Loon, a subsidiary of Google parent company Alphabet, said Tuesday that it launched the first commercial deployment of its internet providing baloons.
The fleet of high-flying balloons were launched over Kenya to beam internet signals down to the country’s population. Prior to this, the technology has been tested only in emergency situations, including Puerto Rico in 2017 following the passage of Hurricane Maria which devastated the island.
Loon’s partnership with the wireless company Telkom Kenya makes it the first deployment in Africa, the most underserved region in the world when it comes to internet access.
Almost three dozen balloons were launched over Kenya to blanket more than 30,000 square miles of the country. They will fly about 60,000 feet in the air, acting like floating cellular towers, to send 4G LTE signals down to the ground.
Loon was born out of X, Alphabet’s self-described moonshot factory for experimental projects, which has also developed the company’s driverless car and delivery drone services. Loon, which debuted in 2015, was spun out into its own division two years ago.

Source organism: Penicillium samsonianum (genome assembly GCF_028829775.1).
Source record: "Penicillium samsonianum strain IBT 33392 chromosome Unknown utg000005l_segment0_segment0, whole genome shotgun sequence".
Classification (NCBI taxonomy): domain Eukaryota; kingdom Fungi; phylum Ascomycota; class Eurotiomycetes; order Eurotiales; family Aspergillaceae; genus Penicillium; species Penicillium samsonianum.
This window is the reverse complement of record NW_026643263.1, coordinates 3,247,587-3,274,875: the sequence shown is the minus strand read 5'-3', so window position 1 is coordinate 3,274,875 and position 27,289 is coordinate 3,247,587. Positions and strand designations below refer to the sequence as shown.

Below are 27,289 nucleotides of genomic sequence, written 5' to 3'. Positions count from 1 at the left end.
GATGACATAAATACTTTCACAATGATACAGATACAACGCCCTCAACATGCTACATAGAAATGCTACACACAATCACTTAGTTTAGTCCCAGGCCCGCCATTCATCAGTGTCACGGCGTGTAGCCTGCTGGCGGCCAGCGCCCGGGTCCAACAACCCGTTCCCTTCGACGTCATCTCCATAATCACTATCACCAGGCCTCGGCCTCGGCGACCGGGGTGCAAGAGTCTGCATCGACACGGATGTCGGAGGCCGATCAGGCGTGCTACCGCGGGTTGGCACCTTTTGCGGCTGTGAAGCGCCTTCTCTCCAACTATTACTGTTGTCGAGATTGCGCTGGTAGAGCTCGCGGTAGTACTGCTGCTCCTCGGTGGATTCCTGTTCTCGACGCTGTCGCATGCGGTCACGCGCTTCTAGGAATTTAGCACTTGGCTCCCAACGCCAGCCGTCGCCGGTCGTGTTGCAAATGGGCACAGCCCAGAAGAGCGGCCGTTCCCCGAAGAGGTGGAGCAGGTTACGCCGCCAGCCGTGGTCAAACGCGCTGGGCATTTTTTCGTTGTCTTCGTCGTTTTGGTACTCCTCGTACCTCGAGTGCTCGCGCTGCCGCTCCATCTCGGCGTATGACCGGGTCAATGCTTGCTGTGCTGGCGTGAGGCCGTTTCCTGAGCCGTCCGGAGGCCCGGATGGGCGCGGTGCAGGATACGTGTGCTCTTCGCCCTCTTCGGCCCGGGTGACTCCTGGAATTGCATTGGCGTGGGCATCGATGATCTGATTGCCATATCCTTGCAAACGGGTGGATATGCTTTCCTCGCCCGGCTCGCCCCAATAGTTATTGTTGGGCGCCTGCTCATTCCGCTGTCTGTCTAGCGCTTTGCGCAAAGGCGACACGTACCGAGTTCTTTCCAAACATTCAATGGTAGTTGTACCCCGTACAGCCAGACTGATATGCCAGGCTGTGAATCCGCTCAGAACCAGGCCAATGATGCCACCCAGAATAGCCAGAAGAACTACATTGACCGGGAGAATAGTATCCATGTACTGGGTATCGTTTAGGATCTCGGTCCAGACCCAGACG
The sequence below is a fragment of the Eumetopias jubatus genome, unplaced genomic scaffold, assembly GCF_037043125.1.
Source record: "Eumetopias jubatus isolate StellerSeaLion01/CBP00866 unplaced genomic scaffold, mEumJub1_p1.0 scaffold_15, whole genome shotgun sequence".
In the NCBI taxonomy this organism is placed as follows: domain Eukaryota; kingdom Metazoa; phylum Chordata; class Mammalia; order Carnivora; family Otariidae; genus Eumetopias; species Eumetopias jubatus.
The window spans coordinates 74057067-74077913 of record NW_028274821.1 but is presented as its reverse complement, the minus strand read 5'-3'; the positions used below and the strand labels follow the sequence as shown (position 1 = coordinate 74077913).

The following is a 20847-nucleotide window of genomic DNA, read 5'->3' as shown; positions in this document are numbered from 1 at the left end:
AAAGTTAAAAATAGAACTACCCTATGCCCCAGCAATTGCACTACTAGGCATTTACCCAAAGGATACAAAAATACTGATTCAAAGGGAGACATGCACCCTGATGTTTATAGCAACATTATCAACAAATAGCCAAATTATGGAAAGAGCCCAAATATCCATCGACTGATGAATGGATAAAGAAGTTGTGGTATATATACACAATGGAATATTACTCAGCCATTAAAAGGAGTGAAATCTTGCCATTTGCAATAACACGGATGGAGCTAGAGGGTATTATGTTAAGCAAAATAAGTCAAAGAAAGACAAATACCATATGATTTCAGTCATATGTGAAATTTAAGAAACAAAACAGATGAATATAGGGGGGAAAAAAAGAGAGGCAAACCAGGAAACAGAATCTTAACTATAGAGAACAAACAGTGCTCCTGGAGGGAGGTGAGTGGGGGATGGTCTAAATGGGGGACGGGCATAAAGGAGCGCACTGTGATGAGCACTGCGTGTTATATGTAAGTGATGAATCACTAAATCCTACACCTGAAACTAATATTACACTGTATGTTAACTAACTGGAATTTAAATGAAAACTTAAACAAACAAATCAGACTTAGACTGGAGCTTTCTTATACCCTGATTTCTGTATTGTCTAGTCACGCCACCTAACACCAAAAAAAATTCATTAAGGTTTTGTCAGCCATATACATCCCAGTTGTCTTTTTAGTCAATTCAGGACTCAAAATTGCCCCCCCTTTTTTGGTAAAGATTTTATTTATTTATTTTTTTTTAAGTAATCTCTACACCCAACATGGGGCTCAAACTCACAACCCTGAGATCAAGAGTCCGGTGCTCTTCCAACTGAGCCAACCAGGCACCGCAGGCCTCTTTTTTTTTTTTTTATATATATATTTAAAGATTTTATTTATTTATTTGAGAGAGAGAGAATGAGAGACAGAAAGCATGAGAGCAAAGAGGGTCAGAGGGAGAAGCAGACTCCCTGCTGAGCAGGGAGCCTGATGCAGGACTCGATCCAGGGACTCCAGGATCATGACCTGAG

In January 2018, two of Loon’s high-altitude balloons were spotted flying over Guyana. Director-General of the Guyana Civil Aviation (GCAA), Retired Lt. Col. Egbert Field said back then that they were launched from Puerto Rico and were flying at around 58,000 feet. While the authority was aware of them, he assured that there was no risk involved.
According to Field, “the balloons are pretty harmless and they do not have any engines on them; it is maneuvered strictly by how the wind flows…Because you have winds blowing in different directions, they utilize the flow of the wind at a lower or higher altitude.”
Loon flies its balloons between altitudes of 18 km and 25 km where there is minimal turbulence and at speeds between 5 and 20 mph.
The latitudinal and longitudinal position of the balloons are controlled by adjusting the volume and density of internal gas (which is composed of either helium, hydrogen or another lighter-than-air-compound).
The tennis court-sized balloons are made from sheets of polyethylene and last for over 100 days before returning back on Earth. To land the baloons, they are navigated in coordination with air traffic control to remote areas where they decsend at low speed and with the aid of parachutes.